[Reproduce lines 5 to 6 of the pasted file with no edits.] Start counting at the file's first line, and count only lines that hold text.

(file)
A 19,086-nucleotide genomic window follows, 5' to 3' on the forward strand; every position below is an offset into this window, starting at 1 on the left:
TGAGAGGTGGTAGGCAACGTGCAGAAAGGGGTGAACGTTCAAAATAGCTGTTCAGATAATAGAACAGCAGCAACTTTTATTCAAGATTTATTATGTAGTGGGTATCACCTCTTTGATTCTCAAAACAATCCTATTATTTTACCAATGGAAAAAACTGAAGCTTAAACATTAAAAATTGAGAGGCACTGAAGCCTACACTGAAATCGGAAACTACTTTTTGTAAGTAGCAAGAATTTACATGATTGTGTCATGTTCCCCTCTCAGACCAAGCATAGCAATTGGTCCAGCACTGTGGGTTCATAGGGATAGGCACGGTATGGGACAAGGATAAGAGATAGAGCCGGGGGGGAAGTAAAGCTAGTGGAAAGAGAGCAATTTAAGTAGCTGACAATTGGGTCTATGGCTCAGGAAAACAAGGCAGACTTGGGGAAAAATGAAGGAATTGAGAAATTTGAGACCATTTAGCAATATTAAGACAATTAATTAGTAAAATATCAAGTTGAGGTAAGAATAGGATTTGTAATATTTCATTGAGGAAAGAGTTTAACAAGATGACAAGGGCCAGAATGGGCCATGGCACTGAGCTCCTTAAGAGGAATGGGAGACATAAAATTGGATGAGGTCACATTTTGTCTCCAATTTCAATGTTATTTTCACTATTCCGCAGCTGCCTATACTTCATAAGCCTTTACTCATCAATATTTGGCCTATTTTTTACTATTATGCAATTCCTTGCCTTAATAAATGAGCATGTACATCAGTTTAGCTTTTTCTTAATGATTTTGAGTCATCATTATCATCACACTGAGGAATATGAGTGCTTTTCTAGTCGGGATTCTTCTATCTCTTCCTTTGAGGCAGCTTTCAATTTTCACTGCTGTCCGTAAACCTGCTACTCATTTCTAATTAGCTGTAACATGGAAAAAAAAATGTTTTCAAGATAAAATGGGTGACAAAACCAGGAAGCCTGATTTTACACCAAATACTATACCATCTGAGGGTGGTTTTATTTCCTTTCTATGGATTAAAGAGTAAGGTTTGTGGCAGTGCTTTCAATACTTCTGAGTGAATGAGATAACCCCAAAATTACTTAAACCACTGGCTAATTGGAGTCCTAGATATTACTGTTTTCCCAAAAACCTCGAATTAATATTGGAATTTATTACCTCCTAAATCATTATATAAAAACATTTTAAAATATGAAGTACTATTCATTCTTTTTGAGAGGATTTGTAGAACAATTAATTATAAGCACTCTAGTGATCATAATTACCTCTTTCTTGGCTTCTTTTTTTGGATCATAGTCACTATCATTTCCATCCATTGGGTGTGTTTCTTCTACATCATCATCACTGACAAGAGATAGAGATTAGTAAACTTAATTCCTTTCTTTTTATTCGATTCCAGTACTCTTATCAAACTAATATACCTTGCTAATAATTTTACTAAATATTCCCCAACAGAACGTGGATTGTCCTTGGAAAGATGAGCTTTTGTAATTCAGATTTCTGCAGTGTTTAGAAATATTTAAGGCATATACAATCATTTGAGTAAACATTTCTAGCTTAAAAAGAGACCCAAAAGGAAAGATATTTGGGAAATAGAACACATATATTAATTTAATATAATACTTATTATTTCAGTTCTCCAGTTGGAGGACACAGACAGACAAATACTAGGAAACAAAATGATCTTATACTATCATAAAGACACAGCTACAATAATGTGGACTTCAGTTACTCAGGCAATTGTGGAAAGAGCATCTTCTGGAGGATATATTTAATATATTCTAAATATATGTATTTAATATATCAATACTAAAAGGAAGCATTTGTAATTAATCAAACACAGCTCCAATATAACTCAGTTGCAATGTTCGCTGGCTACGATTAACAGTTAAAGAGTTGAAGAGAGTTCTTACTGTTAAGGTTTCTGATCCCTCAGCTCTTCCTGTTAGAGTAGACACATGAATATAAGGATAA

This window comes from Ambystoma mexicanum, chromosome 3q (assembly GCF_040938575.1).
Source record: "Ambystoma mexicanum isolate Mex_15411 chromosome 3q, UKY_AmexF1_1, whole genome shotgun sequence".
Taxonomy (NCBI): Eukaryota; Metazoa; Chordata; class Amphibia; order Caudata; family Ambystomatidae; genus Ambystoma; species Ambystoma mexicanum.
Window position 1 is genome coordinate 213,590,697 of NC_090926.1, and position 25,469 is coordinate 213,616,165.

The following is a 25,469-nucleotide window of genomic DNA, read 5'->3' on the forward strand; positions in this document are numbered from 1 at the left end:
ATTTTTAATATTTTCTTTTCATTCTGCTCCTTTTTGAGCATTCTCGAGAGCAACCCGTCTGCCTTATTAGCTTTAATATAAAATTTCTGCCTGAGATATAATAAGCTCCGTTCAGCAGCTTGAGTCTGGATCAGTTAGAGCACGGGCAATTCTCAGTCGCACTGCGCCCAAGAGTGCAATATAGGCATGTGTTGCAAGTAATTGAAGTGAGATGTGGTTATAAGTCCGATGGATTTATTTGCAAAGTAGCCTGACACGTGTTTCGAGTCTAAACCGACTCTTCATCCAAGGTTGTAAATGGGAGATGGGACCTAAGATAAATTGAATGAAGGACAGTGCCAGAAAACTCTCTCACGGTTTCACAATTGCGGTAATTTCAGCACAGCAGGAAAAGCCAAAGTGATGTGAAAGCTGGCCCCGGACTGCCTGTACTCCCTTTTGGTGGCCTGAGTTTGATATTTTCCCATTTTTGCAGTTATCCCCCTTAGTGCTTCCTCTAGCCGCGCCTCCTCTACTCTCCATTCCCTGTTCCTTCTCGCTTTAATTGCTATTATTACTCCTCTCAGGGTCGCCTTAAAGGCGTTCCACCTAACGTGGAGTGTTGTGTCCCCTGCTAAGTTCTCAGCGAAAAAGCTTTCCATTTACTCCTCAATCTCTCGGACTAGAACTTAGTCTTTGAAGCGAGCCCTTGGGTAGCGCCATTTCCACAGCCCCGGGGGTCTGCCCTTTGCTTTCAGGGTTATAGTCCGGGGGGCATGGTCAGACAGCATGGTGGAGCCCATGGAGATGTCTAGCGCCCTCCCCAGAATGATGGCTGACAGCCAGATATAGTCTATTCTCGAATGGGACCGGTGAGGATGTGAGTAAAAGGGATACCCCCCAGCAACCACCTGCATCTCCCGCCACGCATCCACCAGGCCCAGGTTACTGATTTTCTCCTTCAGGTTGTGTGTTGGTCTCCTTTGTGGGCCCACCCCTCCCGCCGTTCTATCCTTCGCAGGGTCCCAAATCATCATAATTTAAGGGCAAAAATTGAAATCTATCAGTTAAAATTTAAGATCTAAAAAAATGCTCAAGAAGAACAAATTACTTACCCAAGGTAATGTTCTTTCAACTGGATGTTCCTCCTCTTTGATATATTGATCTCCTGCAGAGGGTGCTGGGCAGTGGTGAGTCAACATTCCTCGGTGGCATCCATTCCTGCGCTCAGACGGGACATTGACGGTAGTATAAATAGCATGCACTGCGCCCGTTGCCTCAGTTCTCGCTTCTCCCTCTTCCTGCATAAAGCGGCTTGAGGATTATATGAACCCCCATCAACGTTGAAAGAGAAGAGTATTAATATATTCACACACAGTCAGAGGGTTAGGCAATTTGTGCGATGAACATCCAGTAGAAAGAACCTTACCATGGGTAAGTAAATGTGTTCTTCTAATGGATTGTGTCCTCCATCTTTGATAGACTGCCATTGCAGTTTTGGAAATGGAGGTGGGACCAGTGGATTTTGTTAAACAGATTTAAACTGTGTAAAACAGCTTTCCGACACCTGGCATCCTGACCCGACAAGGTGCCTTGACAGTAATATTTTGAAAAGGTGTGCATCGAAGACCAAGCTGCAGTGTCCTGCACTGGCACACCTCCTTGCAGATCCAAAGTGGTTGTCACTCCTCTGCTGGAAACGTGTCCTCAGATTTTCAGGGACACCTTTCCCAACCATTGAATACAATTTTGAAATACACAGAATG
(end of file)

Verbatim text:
Taxonomy (NCBI): Eukaryota; Metazoa; Chordata; class Amphibia; order Caudata; family Ambystomatidae; genus Ambystoma; species Ambystoma mexicanum.
Window position 1 is genome coordinate 213,590,697 of NC_090926.1, and position 25,469 is coordinate 213,616,165.